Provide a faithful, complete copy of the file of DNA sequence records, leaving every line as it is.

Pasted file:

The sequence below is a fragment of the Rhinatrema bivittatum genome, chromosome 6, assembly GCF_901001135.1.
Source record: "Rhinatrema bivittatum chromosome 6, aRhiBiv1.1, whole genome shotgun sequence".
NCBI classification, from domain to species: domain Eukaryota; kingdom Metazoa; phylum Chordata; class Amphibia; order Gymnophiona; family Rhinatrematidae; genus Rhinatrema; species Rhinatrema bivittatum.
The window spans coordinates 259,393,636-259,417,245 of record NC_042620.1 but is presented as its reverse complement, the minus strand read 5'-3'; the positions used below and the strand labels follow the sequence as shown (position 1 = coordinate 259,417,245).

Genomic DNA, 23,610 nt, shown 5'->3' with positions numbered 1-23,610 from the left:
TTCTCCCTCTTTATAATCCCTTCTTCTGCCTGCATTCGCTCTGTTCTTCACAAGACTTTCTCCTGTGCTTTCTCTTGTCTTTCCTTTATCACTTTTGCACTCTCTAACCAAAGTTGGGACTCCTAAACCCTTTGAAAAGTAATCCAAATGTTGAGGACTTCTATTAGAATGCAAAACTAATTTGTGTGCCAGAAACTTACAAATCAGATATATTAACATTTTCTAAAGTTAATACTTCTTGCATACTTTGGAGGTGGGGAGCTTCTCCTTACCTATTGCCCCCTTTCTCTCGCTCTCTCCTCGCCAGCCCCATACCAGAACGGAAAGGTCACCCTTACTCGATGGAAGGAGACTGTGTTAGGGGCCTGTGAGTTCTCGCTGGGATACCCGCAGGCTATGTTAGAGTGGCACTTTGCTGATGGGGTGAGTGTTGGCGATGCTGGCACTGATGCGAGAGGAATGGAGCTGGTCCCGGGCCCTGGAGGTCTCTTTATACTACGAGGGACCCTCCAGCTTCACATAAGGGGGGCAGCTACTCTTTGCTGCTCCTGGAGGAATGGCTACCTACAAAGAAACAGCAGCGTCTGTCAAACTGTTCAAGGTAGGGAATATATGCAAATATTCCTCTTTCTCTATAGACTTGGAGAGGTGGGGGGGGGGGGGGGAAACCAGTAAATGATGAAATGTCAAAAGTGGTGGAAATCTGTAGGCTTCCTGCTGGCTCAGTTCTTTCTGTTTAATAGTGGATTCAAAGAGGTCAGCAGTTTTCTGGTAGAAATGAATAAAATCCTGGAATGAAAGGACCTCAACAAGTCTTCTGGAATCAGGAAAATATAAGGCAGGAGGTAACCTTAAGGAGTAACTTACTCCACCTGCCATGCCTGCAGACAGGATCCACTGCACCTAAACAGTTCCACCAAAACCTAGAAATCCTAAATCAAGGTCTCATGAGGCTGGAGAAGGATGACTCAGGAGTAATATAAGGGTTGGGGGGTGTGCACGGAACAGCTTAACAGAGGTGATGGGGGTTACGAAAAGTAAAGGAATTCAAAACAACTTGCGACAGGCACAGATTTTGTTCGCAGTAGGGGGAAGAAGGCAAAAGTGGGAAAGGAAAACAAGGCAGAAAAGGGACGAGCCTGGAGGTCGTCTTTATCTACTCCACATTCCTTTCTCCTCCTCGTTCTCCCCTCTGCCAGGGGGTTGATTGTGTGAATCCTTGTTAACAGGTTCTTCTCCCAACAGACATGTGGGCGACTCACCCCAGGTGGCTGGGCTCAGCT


The sequence below is a fragment of the Rhinatrema bivittatum genome, chromosome 6, assembly GCF_901001135.1.
Source record: "Rhinatrema bivittatum chromosome 6, aRhiBiv1.1, whole genome shotgun sequence".
NCBI classification, from domain to species: domain Eukaryota; kingdom Metazoa; phylum Chordata; class Amphibia; order Gymnophiona; family Rhinatrematidae; genus Rhinatrema; species Rhinatrema bivittatum.
The window spans coordinates 259,393,636-259,417,245 of record NC_042620.1 but is presented as its reverse complement, the minus strand read 5'-3'; the positions used below and the strand labels follow the sequence as shown (position 1 = coordinate 259,417,245).

Genomic DNA, 23,610 nt, shown 5'->3' with positions numbered 1-23,610 from the left:
TTCTCCCTCTTTATAATCCCTTCTTCTGCCTGCATTCGCTCTGTTCTTCACAAGACTTTCTCCTGTGCTTTCTCTTGTCTTTCCTTTATCACTTTTGCACTCTCTAACCAAAGTTGGGACTCCTAAACCCTTTGAAAAGTAATCCAAATGTTGAGGACTTCTATTAGAATGCAAAACTAATTTGTGTGCCAGAAACTTACAAATCAGATATATTAACATTTTCTAAAGTTAATACTTCTTGCATACTTTGGAGGTGGGGAGCTTCTCCTTACCTATTGCCCCCTTTCTCTCGCTCTCTCCTCGCCAGCCCCATACCAGAACGGAAAGGTCACCCTTACTCGATGGAAGGAGACTGTGTTAGGGGCCTGTGAGTTCTCGCTGGGATACCCGCAGGCTATGTTAGAGTGGCACTTTGCTGATGGGGTGAGTGTTGGCGATGCTGGCACTGATGCGAGAGGAATGGAGCTGGTCCCGGGCCCTGGAGGTCTCTTTATACTACGAGGGACCCTCCAGCTTCACATAAGGGGGGCAGCTACTCTTTGCTGCTCCTGGAGGAATGGCTACCTACAAAGAAACAGCAGCGTCTGTCAAACTGTTCAAGGTAGGGAATATATGCAAATATTCCTCTTTCTCTATAGACTTGGAGAGGTGGGGGGGGGGGGGGGAAACCAGTAAATGATGAAATGTCAAAAGTGGTGGAAATCTGTAGGCTTCCTGCTGGCTCAGTTCTTTCTGTTTAATAGTGGATTCAAAGAGGTCAGCAGTTTTCTGGTAGAAATGAATAAAATCCTGGAATGAAAGGACCTCAACAAGTCTTCTGGAATCAGGAAAATATAAGGCAGGAGGTAACCTTAAGGAGTAACTTACTCCACCTGCCATGCCTGCAGACAGGATCCACTGCACCTAAACAGTTCCACCAAAACCTAGAAATCCTAAATCAAGGTCTCATGAGGCTGGAGAAGGATGACTCAGGAGTAATATAAGGGTTGGGGGGTGTGCACGGAACAGCTTAACAGAGGTGATGGGGGTTACGAAAAGTAAAGGAATTCAAAACAACTTGCGACAGGCACAGATTTTGTTCGCAGTAGGGGGAAGAAGGCAAAAGTGGGAAAGGAAAACAAGGCAGAAAAGGGACGAGCCTGGAGGTCGTCTTTATCTACTCCACATTCCTTTCTCCTCCTCGTTCTCCCCTCTGCCAGGGGGTTGATTGTGTGAATCCTTGTTAACAGGTTCTTCTCCCAACAGACATGTGGGCGACTCACCCCAGGTGGCTGGGCTCAGCT